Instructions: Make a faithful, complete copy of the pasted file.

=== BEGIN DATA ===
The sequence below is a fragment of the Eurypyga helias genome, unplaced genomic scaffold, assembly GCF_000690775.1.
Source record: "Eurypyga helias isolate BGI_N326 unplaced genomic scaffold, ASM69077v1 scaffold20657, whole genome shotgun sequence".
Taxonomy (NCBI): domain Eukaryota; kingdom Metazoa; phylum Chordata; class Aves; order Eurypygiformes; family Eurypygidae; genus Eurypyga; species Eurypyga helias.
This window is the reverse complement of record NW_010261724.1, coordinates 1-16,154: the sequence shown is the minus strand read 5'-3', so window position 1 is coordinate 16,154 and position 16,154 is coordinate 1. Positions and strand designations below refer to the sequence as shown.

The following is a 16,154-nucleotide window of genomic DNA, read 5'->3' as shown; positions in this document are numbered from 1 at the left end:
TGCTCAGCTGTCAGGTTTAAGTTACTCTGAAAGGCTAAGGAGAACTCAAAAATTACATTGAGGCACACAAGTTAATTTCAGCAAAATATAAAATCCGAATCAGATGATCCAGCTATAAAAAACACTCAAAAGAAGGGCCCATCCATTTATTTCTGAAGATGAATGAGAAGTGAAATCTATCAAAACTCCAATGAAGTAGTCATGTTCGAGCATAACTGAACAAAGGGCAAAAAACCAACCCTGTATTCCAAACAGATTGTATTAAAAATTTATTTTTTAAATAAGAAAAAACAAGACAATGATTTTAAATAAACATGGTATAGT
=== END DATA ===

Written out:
The sequence below is a fragment of the Eurypyga helias genome, unplaced genomic scaffold, assembly GCF_000690775.1.
Source record: "Eurypyga helias isolate BGI_N326 unplaced genomic scaffold, ASM69077v1 scaffold20657, whole genome shotgun sequence".
Taxonomy (NCBI): domain Eukaryota; kingdom Metazoa; phylum Chordata; class Aves; order Eurypygiformes; family Eurypygidae; genus Eurypyga; species Eurypyga helias.
This window is the reverse complement of record NW_010261724.1, coordinates 1-16,154: the sequence shown is the minus strand read 5'-3', so window position 1 is coordinate 16,154 and position 16,154 is coordinate 1. Positions and strand designations below refer to the sequence as shown.

The following is a 16,154-nucleotide window of genomic DNA, read 5'->3' as shown; positions in this document are numbered from 1 at the left end:
TGCTCAGCTGTCAGGTTTAAGTTACTCTGAAAGGCTAAGGAGAACTCAAAAATTACATTGAGGCACACAAGTTAATTTCAGCAAAATATAAAATCCGAATCAGATGATCCAGCTATAAAAAACACTCAAAAGAAGGGCCCATCCATTTATTTCTGAAGATGAATGAGAAGTGAAATCTATCAAAACTCCAATGAAGTAGTCATGTTCGAGCATAACTGAACAAAGGGCAAAAAACCAACCCTGTATTCCAAACAGATTGTATTAAAAATTTATTTTTTAAATAAGAAAAAACAAGACAATGATTTTAAATAAACATGGTATAGT